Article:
|Polly of the Circus|
|Directed by||Alfred Santell|
|Written by|| Laurence E. Johnson (dialogue)|
|Based on||Polly of the Circus|
by Margaret Mayo
|Produced by||Marion Davies|
|Starring|| Marion Davies |
|Edited by||George Hively|
|Music by||William Axt|
Polly of the Circus is a 1932 American pre-Code MGM drama film directed by Alfred Santell and starring Marion Davies and Clark Gable.
When a traveling circus arrives in a small town, trapeze artist Polly Fisher (Marion Davies) is outraged to find that clothing has been added to posters of her to hide her moderately skimpy costume. She goes to see the man she mistakenly holds responsible, Reverend John Hartley (Clark Gable). He denies being the censor, but their relationship gets off to a rocky start.
When a heckler distracts Polly during her performance, she falls 50 feet (15 m) to the ground. John Hartley has her brought to his nearby house. The doctor advises against moving her. As she recuperates, Polly and John fall in love and marry. She willingly gives up the circus for him.
John's uncle, Bishop James Northcott (C. Aubrey Smith), questions the wisdom of the union, and John's congregation rebels at having an ex-circus performer as their minister's wife. As a result, he is fired and cannot obtain another church position because of his marriage.
Seeing how miserable her husband is, Polly goes to plead for the bishop's help, but he remains unmoved. When she tells Northcott she is willing to give John up, the clergyman tells her that a divorced minister is just as unacceptable. Polly sees only one way out - as a widower, John could return to the church. She pretends that she has tired of her husband and returns to the circus, planning to have a fatal "accident". However, Northcott has a change of heart. When he goes to tell the couple, Polly has already left. Northcott guesses what she intends to do. He and John speed to the circus' next stop and arrive just in time to save Polly.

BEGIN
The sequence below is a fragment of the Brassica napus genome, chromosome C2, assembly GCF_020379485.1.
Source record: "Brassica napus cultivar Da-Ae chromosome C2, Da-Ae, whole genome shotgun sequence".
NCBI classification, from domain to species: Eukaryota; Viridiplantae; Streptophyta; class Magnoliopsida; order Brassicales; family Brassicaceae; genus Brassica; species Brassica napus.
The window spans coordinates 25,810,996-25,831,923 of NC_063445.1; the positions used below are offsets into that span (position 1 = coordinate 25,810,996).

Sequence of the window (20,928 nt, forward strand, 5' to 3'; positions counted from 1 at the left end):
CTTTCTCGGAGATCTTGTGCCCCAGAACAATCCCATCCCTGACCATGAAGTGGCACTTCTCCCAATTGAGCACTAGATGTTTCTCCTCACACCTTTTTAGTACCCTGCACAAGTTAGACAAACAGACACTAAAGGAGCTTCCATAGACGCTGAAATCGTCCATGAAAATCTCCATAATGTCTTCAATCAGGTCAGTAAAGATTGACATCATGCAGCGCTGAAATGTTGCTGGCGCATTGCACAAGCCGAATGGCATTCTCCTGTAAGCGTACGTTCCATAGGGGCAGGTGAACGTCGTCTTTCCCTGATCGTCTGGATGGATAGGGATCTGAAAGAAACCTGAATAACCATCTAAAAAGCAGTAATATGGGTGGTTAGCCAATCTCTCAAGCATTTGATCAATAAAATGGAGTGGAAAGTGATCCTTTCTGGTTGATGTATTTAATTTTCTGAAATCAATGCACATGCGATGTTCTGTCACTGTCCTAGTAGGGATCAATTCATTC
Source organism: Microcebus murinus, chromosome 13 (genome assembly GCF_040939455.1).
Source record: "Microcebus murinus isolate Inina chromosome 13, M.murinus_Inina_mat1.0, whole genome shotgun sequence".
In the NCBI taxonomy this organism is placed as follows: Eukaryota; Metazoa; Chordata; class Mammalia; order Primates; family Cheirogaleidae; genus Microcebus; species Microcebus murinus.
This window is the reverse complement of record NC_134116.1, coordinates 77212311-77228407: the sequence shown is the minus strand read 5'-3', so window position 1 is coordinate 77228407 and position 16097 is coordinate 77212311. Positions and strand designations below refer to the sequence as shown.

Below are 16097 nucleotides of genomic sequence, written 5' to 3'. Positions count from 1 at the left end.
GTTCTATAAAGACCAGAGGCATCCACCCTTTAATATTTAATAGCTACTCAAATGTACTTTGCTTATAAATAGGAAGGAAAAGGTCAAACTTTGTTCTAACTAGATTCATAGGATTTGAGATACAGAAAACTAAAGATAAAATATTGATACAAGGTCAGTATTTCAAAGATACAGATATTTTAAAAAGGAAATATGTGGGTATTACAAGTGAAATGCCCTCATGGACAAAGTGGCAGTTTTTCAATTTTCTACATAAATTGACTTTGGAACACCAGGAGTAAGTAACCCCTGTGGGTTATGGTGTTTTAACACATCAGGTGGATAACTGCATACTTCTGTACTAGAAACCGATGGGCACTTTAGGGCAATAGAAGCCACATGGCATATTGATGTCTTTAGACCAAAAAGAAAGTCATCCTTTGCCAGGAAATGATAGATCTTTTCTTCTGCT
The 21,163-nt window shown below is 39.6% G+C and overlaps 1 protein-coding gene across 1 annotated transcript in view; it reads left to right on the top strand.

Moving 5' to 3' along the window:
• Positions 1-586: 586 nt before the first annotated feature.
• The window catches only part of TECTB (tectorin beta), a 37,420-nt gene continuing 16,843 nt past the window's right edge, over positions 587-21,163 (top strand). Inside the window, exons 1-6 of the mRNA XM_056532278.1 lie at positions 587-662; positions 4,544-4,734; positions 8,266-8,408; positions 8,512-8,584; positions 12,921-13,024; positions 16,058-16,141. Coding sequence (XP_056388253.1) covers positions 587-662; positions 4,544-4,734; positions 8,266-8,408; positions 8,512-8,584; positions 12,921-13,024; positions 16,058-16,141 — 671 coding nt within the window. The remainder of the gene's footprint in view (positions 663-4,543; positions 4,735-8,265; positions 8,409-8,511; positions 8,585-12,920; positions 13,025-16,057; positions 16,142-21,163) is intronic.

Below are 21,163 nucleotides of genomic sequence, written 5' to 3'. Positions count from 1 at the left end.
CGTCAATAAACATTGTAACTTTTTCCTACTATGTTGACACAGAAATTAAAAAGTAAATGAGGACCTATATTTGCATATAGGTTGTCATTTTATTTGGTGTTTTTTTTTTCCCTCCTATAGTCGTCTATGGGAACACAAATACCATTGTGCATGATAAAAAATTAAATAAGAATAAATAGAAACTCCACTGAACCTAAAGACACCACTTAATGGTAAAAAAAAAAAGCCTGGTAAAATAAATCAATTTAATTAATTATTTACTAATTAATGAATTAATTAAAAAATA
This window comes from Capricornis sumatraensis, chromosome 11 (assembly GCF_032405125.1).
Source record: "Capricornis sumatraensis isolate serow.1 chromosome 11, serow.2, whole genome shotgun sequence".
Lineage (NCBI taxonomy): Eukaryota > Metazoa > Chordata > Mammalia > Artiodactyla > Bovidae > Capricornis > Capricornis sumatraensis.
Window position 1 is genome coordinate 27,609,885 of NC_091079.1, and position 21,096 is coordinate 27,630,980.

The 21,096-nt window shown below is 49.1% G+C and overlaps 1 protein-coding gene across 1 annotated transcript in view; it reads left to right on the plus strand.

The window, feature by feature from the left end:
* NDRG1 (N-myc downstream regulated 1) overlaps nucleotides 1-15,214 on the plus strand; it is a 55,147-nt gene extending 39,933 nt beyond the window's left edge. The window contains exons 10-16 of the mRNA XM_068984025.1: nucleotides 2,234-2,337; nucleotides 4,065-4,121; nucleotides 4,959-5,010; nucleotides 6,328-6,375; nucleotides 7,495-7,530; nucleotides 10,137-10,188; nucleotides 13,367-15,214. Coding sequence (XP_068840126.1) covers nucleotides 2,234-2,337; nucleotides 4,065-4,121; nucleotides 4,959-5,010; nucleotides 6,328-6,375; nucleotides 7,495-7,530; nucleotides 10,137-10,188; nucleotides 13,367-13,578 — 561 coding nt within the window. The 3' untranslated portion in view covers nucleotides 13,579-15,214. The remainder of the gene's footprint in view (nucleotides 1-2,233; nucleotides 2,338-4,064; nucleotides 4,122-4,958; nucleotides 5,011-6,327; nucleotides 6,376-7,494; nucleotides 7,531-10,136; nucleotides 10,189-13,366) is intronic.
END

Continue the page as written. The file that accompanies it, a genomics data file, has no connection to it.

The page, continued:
The story started as a short novel by Margaret Mayo which she then adapted as a script for a 1907 play, Polly of the Circus , written for the entertainment magnet Frederic Thompson. The play, complete with a live circus and other spectacles on stage designed by Thompson, was Broadway success and eventually had several productions playing in cities around the country.
A silent film version of the Margaret Mayo play was made in 1917, the first film by Goldwyn Pictures. It was shot in Fort Lee, New Jersey at Universal Studios when it and many other early film studios in America's first motion picture industry were based there at the beginning of the 20th century.
According to MGM records, the film earned $530,000 in the US and Canada and $170,000 elsewhere resulting in a profit of $20,000.
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Polly of the Circus is a 1917 American silent drama film notable as the first film produced by Samuel Goldwyn after founding his studio Goldwyn Pictures. This film starred Mae Marsh, usually an actress for D.W. Griffith, but now under contract to Goldwyn for a series of films. The film was based on the 1907 Broadway play Polly of the Circus by Margaret Mayo which starred Mabel Taliaferro. Presumably when MGM remade Polly of the Circus in 1932 with Marion Davies, they still owned the screen rights inherited from the 1924 merger by Marcus Loew of the Metro, Goldwyn, and Louis B. Mayer studios. This film marks the first appearance of Slats, the lion mascot of Goldwyn Pictures and Metro-Goldwyn-Mayer. Prints and/or fragments were found in the Dawson Film Find in 1978.
Polly of the Circus may refer to:
Polly of the Circus was a 1907 Broadway play by Margaret Mayo which starred Mabel Taliaferro and was produced by Taliaferro's husband, Frederic Thompson. A circus girl/minister love story known for its drama and its spectacle staging, the cast also included Edith Taliaferro, Herbert Ayling, Joseph Brennan, Mattie Ferguson, John Findlay, Guy Nichols, Ida St. Leon and Malcolm Williams.